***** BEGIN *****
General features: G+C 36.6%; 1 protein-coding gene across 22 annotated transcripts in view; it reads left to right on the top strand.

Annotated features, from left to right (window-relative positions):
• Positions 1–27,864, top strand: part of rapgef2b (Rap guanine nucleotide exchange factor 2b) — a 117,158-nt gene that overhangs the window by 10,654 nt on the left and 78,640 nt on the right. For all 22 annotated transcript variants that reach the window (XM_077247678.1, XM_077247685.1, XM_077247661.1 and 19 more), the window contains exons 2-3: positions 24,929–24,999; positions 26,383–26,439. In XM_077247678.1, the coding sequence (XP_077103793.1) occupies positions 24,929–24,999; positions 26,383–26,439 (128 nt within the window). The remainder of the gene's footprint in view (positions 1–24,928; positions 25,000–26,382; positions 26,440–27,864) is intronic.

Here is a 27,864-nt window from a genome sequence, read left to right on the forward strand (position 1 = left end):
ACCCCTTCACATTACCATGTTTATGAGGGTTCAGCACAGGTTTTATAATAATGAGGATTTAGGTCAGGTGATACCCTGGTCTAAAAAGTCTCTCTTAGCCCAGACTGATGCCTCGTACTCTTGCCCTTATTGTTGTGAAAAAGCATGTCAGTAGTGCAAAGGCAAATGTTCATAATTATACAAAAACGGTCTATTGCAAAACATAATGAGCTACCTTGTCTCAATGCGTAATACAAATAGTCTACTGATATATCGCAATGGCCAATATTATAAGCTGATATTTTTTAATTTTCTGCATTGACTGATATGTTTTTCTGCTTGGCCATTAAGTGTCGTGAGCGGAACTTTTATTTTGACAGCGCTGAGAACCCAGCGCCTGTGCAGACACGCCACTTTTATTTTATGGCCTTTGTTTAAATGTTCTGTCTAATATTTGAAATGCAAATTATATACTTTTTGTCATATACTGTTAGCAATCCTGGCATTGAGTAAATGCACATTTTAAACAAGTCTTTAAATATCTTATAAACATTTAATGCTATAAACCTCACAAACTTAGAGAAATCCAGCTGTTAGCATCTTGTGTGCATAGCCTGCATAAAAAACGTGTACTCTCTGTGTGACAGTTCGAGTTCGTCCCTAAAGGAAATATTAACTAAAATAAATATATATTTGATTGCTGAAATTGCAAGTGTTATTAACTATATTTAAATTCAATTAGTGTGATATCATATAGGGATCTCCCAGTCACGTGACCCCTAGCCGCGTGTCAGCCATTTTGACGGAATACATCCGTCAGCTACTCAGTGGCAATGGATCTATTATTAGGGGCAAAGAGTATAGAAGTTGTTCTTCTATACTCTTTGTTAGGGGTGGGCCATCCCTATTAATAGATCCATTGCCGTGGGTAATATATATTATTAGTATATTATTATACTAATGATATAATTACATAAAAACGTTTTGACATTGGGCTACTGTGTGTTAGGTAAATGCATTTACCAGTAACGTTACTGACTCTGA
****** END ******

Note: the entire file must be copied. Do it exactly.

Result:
General features: G+C 36.6%; 1 protein-coding gene across 22 annotated transcripts in view; it reads left to right on the top strand.

Annotated features, from left to right (window-relative positions):
• Positions 1–27,864, top strand: part of rapgef2b (Rap guanine nucleotide exchange factor 2b) — a 117,158-nt gene that overhangs the window by 10,654 nt on the left and 78,640 nt on the right. For all 22 annotated transcript variants that reach the window (XM_077247678.1, XM_077247685.1, XM_077247661.1 and 19 more), the window contains exons 2-3: positions 24,929–24,999; positions 26,383–26,439. In XM_077247678.1, the coding sequence (XP_077103793.1) occupies positions 24,929–24,999; positions 26,383–26,439 (128 nt within the window). The remainder of the gene's footprint in view (positions 1–24,928; positions 25,000–26,382; positions 26,440–27,864) is intronic.

Here is a 27,864-nt window from a genome sequence, read left to right on the forward strand (position 1 = left end):
ACCCCTTCACATTACCATGTTTATGAGGGTTCAGCACAGGTTTTATAATAATGAGGATTTAGGTCAGGTGATACCCTGGTCTAAAAAGTCTCTCTTAGCCCAGACTGATGCCTCGTACTCTTGCCCTTATTGTTGTGAAAAAGCATGTCAGTAGTGCAAAGGCAAATGTTCATAATTATACAAAAACGGTCTATTGCAAAACATAATGAGCTACCTTGTCTCAATGCGTAATACAAATAGTCTACTGATATATCGCAATGGCCAATATTATAAGCTGATATTTTTTAATTTTCTGCATTGACTGATATGTTTTTCTGCTTGGCCATTAAGTGTCGTGAGCGGAACTTTTATTTTGACAGCGCTGAGAACCCAGCGCCTGTGCAGACACGCCACTTTTATTTTATGGCCTTTGTTTAAATGTTCTGTCTAATATTTGAAATGCAAATTATATACTTTTTGTCATATACTGTTAGCAATCCTGGCATTGAGTAAATGCACATTTTAAACAAGTCTTTAAATATCTTATAAACATTTAATGCTATAAACCTCACAAACTTAGAGAAATCCAGCTGTTAGCATCTTGTGTGCATAGCCTGCATAAAAAACGTGTACTCTCTGTGTGACAGTTCGAGTTCGTCCCTAAAGGAAATATTAACTAAAATAAATATATATTTGATTGCTGAAATTGCAAGTGTTATTAACTATATTTAAATTCAATTAGTGTGATATCATATAGGGATCTCCCAGTCACGTGACCCCTAGCCGCGTGTCAGCCATTTTGACGGAATACATCCGTCAGCTACTCAGTGGCAATGGATCTATTATTAGGGGCAAAGAGTATAGAAGTTGTTCTTCTATACTCTTTGTTAGGGGTGGGCCATCCCTATTAATAGATCCATTGCCGTGGGTAATATATATTATTAGTATATTATTATACTAATGATATAATTACATAAAAACGTTTTGACATTGGGCTACTGTGTGTTAGGTAAATGCATTTACCAGTAACGTTACTGACTCTGA